Camp Boiro Memorial

Amnesty International
Annual Report - 1983

Amnesty International's main concerns were the continuing refusal of the authorities to provide information about the fate of some 2,900 "disappeared" prisoners, the detention without trial of suspected political opponents of the government and poor prison conditions. In February 1982 Guinea ratified the African Charter on Human and Peoples' Rights.
The authorities continued throughout 1982 to withhold information on the fate of some 2,900 political detainees who had "disappeared" in prison after being arrested between 1969 and 1976. According to Amnesty International's information, the last of an estimated 4,000 detainees arrested following the real or alleged plots of 1969, 1970 and 1976 were released in late 1980, and grave fears existed for some 2,900 detainees who were reported to have "disappeared" in prison. Many were believed to have died as a result of malnutrition and disease, but large numbers were probably killed, often by means of the "black diet" - total deprivation of food and water until death. In December 1981, at the time of an Amnesty International mission to Guinea, the authorities agreed to provide information on the fate of 78 named individuals, known not to have been sentenced to death and not reported to have been released. All had been arrested between 1969 and 1976 for alleged "counter-revolutionary" activities. Unofficial reports to Amnesty International had suggested that these detainees had been secretly and extrajudicially executed in prison. Among the 78 prisoners listed were former government ministers, civil servants, army officers, teachers, lawyers and medical personnel. They included Conde Ousmane, an army major, Toure Kerfalla, an administrative clerk, and Diallo Telli, a former Ambassador, Minister and first Secretary General of the Organization of African Unity (OAU).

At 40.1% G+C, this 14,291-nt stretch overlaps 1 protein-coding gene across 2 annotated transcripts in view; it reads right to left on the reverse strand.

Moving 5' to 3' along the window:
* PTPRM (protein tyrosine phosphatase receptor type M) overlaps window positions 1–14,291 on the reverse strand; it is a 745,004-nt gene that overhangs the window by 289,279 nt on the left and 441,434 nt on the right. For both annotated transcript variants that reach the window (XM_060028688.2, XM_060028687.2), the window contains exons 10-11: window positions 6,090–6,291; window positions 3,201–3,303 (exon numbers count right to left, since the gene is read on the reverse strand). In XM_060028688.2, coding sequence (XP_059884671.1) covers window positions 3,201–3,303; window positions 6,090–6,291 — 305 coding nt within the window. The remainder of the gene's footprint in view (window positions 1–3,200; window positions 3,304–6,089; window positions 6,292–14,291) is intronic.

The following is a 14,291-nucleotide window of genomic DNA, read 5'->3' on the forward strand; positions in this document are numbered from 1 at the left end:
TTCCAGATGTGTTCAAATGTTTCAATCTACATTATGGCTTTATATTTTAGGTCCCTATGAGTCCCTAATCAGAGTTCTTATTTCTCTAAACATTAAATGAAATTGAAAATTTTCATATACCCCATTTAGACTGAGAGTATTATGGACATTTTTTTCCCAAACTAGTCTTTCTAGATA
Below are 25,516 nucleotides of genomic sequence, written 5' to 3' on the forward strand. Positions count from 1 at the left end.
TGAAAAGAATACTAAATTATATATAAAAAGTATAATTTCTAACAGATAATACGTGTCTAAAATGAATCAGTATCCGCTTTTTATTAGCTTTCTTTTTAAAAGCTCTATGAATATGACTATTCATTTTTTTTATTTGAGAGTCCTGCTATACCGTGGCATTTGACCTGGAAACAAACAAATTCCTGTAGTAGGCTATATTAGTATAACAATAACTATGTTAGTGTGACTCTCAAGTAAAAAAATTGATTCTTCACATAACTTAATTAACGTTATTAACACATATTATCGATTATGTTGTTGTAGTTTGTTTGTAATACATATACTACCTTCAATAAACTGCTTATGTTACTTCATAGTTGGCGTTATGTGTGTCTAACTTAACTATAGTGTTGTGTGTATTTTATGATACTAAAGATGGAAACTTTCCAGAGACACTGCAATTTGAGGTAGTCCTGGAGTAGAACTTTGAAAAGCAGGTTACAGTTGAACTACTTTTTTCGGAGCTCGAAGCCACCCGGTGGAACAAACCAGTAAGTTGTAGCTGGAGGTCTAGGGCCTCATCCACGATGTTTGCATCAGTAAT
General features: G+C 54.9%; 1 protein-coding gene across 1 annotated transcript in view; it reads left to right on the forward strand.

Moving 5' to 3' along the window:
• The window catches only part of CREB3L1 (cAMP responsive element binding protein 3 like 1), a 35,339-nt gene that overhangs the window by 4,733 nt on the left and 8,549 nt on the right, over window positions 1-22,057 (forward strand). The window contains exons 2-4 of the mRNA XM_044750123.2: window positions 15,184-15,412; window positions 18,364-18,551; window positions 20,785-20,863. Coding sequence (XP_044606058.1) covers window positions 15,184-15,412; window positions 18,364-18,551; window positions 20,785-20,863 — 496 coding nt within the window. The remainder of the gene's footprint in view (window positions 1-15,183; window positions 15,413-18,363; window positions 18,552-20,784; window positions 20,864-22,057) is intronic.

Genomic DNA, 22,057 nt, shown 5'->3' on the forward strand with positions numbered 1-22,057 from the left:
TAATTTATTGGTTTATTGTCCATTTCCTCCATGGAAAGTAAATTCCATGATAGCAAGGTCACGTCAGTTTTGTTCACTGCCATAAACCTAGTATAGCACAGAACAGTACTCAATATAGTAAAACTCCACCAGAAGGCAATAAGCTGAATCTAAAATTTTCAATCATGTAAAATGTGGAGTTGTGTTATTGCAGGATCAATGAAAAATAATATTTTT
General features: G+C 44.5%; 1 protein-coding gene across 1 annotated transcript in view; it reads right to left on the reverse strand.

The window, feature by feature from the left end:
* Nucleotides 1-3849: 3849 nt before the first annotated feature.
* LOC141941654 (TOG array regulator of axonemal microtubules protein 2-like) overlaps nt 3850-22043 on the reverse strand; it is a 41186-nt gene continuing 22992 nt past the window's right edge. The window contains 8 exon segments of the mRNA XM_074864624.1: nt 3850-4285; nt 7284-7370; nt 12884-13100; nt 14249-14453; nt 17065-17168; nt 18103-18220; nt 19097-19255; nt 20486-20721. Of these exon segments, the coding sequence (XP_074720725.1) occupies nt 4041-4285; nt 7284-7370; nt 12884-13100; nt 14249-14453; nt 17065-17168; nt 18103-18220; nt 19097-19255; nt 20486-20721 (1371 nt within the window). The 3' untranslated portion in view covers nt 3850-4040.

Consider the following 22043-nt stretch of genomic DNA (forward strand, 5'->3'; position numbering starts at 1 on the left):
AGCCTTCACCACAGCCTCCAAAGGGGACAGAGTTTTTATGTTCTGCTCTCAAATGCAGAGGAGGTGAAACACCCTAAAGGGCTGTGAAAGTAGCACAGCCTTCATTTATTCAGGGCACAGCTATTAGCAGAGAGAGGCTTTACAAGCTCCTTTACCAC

In January 1982 the authorities first made public details of the fate of certain named "disappeared" prisoners. In response to appeals from a Member of the European Parliament, it was announced that seven Guineans married to European women and arrested after the Portuguese-led invasion of Conakry of November 1970 had been executed on 25 January 1971. According to the authorities, another prisoner had escaped by that date and had not been caught. Amnesty International informed the authorities that it found these disclosures unsatisfactory. Amnesty Intemational's information indicated that of the seven prisoners allegedly executed in January 1971, three were not in fact arrested until mid-1971. Official documents dating from 1971 indicate that only three of the seven were sentenced to death. According to unofficial sources, the eighth prisoner was arrested and extrajudicially executed in 1972.
In early October 1982 Amnesty International made public the list of 78 "disappeared" prisoners which it had earlier submitted to the government and appealed publicly to the authorities to account for all 2,900 "disappeared" prisoners, including those named on the list. The following day a broadcast on Guinea's state-operated radio attacked the objectivity and motivation of Amnesty International. The broadcast did not, however, deny the substance of Amnesty International's public statement or provide any information on the fate of the "disappeared" prisoners. In renewed appeals Amnesty International called on the authorities to rescind their stated policy of secrecy on political detention, and again urged them to supply information on the fate of the 78 "disappeared" prisoners. No replies had been received by the end of 1982.